The Hibernia Platform Employers’ Organization (HPEO) has lost its appeal of an arbitration award that reinstated a unionized worker who was fired for using CBD oil to treat colitis.
HPEO is an employer’s organization representing the various contractors who operated onboard the Hibernia Platform off the coast of Newfoundland and Labrador.
The worker, SP, was an operations technician with the Hibernia Management Development Corporation (HDMC). He worked on the platform, in some capacity, for 16 years. From 2019 until the spring of 2020, SP began experiencing stomach problems that at one point required an emergency helicopter flight to an emergency room. He was diagnosed with colitis.
SP tried several medications, which came with undesirable side effects. On Nov. 14, 2020, he was again flown to an on-shore emergency room via helicopter following a flare-up. Around that time, he had a conversation with his doctor about a trial of CBD oil.
He began taking CBD oil and, after increasing the dosage and consuming it with food, he started to experience relief from his colitis symptoms. The CBD oil he took was purchased over-the-counter and contained 25 mg/ml of CBD and 0-1 mg/ml of THC.
Positive drug test
On Jan. 26, 2021, as part of his recertification process, he underwent a routine alcohol and drug test. He passed the test, which is set at 20 mg/ml. However, THC metabolites were present on the secondary confirmation test, which was calibrated to a lower threshold of 15 mg/ml.
On Feb. 2, 2021, his manager called him to discuss the results. SP said he took the oil to help with the colitis and his anxiety. The next day, the manager wrote to him to advise he was holding a decision on discipline until additional information was available from a medical assessment.
SP was told to contact a company nurse to arrange the assessment. He met with a medical assessor, who examined his family history and his clinical history — there was no history of substance abuse and he indeed had ulcerative colitis. The assessor found no evidence of dependency or other explanation for the positive result.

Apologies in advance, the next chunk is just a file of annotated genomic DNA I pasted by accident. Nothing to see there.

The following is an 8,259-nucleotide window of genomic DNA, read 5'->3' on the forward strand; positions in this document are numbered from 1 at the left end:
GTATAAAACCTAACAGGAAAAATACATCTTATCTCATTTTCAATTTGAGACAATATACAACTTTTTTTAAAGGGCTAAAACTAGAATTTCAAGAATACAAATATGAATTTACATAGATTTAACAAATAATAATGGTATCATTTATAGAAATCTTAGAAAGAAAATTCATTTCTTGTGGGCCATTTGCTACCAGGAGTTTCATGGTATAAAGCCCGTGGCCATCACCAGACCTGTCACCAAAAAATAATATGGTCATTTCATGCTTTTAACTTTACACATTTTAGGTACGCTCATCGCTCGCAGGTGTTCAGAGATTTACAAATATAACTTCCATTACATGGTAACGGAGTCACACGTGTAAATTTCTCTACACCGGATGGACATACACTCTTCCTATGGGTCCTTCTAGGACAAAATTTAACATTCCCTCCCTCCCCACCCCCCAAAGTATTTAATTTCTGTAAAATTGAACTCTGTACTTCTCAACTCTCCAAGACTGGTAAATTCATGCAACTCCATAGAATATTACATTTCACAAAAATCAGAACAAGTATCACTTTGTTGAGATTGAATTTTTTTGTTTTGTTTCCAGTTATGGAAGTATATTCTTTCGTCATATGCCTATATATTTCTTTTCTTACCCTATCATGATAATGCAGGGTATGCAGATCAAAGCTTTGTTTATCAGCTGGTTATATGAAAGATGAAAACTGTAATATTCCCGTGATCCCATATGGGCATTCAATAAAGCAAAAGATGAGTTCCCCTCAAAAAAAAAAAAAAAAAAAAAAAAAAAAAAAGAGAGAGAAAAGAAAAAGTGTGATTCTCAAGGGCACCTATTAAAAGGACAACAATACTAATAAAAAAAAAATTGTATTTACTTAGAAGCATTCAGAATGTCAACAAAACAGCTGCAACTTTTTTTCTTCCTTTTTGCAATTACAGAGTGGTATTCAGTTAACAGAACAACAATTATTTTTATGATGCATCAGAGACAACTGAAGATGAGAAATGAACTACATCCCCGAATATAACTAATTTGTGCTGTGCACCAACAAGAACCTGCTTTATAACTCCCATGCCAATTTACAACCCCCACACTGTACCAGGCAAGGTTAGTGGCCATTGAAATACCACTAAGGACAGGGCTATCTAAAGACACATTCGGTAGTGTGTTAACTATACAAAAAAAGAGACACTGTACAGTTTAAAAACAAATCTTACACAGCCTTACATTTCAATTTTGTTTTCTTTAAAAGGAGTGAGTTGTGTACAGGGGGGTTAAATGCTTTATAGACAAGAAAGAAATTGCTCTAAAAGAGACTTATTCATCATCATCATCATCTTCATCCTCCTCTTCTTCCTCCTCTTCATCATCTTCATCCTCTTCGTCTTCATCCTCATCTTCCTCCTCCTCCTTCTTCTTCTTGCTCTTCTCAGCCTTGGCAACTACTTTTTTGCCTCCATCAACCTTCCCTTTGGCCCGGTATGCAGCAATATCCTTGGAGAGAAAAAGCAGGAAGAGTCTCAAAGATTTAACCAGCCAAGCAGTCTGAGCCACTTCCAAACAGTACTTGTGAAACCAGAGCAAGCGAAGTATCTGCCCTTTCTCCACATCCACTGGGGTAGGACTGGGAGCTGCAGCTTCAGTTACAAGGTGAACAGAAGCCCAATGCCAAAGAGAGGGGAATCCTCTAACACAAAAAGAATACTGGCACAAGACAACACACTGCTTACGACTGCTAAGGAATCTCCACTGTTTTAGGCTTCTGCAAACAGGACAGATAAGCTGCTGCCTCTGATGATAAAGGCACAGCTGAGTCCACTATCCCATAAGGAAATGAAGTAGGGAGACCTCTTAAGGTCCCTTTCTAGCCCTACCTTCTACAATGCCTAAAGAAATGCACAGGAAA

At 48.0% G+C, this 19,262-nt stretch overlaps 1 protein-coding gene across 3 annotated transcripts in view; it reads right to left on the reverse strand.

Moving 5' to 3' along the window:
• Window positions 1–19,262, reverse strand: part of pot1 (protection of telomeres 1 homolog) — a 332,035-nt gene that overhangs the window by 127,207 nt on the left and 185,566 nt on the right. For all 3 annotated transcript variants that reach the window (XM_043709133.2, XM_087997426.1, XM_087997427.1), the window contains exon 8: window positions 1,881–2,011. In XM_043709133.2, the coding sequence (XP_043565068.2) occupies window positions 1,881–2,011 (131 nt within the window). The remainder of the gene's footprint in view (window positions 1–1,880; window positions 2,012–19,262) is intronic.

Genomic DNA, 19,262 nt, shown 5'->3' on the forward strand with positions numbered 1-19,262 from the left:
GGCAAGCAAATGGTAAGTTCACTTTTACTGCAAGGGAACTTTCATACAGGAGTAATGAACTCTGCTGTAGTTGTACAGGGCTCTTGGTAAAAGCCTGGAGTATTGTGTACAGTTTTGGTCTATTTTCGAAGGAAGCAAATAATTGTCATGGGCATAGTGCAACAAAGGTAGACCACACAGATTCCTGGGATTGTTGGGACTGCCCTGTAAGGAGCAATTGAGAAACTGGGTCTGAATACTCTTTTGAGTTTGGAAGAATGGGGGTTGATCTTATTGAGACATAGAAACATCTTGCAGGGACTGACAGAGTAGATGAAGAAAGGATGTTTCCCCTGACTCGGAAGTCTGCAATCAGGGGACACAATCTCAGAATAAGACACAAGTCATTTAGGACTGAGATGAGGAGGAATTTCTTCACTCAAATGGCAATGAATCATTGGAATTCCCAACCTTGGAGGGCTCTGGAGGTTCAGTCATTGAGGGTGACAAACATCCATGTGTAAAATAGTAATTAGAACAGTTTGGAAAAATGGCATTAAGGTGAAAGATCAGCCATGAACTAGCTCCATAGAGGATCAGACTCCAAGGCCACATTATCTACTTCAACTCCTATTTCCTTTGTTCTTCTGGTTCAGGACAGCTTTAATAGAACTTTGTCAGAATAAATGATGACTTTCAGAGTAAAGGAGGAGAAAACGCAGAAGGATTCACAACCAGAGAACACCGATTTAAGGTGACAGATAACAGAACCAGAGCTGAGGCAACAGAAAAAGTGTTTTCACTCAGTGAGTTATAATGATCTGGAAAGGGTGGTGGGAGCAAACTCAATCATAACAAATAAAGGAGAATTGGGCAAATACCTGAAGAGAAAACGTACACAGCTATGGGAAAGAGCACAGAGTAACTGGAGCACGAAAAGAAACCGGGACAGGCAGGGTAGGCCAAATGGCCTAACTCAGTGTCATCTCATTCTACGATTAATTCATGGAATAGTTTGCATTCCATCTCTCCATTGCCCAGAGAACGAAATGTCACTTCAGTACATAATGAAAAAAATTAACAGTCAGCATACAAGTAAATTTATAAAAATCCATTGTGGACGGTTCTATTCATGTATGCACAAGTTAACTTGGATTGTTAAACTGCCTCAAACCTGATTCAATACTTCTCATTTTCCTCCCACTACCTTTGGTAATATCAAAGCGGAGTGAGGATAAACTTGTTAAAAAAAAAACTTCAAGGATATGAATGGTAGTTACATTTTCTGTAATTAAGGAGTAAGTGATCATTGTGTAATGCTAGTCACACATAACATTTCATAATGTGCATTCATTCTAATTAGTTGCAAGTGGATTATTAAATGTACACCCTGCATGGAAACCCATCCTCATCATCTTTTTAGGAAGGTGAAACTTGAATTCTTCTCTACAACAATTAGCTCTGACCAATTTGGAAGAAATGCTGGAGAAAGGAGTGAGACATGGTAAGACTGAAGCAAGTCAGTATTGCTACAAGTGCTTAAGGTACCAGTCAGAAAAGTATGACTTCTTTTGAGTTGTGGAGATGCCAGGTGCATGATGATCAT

That doctor opined, in a report dated March 30, 2021, that there were no limitations or restrictions that could affect his job performance. Nor were there any safety concerns with him returning to work. In keeping with the employer’s zero tolerance policy, the doctor suggested random testing every six months for the next two years to ensure compliance with work and safety regulations.
Despite that opinion, on May 6, 2021, SP was advised that he had been permanently removed from the HDMC platform and terminated for cause.
He was referred to the company’s alcohol and drug policy and informed that, because he tested positive for cannabinoids during the recertification process, he violated article 38 of the collective agreement.
SP grieved the termination. The arbitrator granted an award in his favour and substituted a three-month suspension in place of the termination.
The arbitrator concluded that the policy was a “legitimate” part of the collective agreement. But the agreement required HPEO to conduct an investigation before determining discipline and it did not do so.
HPEO appealed the arbitrator’s ruling to the Supreme Court of Newfoundland and Labrador.
The court found the record supported the conclusion that SP’s explanation for the positive test was a plausible one supported by expert opinion and the outcome was “acceptable and defensible.”
The court dismissed the application and awarded costs to the union, Unifor, on a Column III basis.
For more information, see Hibernia Platform Employers’ Organization v. Unifor (Local 2121), 2023 NLSC 144 (CanLII)